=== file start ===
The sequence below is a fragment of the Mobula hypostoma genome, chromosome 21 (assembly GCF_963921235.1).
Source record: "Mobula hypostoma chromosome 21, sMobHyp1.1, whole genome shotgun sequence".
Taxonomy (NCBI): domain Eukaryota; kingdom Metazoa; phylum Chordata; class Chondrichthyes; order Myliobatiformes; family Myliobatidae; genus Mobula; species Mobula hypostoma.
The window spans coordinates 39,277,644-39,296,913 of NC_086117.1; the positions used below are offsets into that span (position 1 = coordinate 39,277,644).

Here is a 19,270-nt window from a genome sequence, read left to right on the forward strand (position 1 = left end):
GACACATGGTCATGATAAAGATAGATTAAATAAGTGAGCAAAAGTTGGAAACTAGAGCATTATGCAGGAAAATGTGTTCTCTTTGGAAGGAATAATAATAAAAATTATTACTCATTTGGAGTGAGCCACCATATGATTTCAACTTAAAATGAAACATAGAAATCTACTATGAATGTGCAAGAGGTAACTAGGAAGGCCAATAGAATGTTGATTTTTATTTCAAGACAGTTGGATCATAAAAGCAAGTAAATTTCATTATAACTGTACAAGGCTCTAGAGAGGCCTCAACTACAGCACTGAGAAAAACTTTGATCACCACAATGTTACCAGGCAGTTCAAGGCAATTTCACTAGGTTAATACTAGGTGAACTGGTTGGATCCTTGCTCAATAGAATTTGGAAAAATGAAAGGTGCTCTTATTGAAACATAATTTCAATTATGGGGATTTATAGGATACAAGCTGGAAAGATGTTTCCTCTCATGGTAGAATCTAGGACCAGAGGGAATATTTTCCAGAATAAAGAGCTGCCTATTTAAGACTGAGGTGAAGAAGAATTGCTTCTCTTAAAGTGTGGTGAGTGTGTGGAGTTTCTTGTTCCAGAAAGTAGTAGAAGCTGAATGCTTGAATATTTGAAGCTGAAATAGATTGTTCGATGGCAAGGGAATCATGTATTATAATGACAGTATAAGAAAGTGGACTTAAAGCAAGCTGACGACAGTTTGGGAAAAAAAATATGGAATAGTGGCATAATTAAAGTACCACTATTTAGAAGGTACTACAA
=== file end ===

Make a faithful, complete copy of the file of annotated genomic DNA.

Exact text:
The sequence below is a fragment of the Mobula hypostoma genome, chromosome 21 (assembly GCF_963921235.1).
Source record: "Mobula hypostoma chromosome 21, sMobHyp1.1, whole genome shotgun sequence".
Taxonomy (NCBI): domain Eukaryota; kingdom Metazoa; phylum Chordata; class Chondrichthyes; order Myliobatiformes; family Myliobatidae; genus Mobula; species Mobula hypostoma.
The window spans coordinates 39,277,644-39,296,913 of NC_086117.1; the positions used below are offsets into that span (position 1 = coordinate 39,277,644).

Here is a 19,270-nt window from a genome sequence, read left to right on the forward strand (position 1 = left end):
GACACATGGTCATGATAAAGATAGATTAAATAAGTGAGCAAAAGTTGGAAACTAGAGCATTATGCAGGAAAATGTGTTCTCTTTGGAAGGAATAATAATAAAAATTATTACTCATTTGGAGTGAGCCACCATATGATTTCAACTTAAAATGAAACATAGAAATCTACTATGAATGTGCAAGAGGTAACTAGGAAGGCCAATAGAATGTTGATTTTTATTTCAAGACAGTTGGATCATAAAAGCAAGTAAATTTCATTATAACTGTACAAGGCTCTAGAGAGGCCTCAACTACAGCACTGAGAAAAACTTTGATCACCACAATGTTACCAGGCAGTTCAAGGCAATTTCACTAGGTTAATACTAGGTGAACTGGTTGGATCCTTGCTCAATAGAATTTGGAAAAATGAAAGGTGCTCTTATTGAAACATAATTTCAATTATGGGGATTTATAGGATACAAGCTGGAAAGATGTTTCCTCTCATGGTAGAATCTAGGACCAGAGGGAATATTTTCCAGAATAAAGAGCTGCCTATTTAAGACTGAGGTGAAGAAGAATTGCTTCTCTTAAAGTGTGGTGAGTGTGTGGAGTTTCTTGTTCCAGAAAGTAGTAGAAGCTGAATGCTTGAATATTTGAAGCTGAAATAGATTGTTCGATGGCAAGGGAATCATGTATTATAATGACAGTATAAGAAAGTGGACTTAAAGCAAGCTGACGACAGTTTGGGAAAAAAAATATGGAATAGTGGCATAATTAAAGTACCACTATTTAGAAGGTACTACAA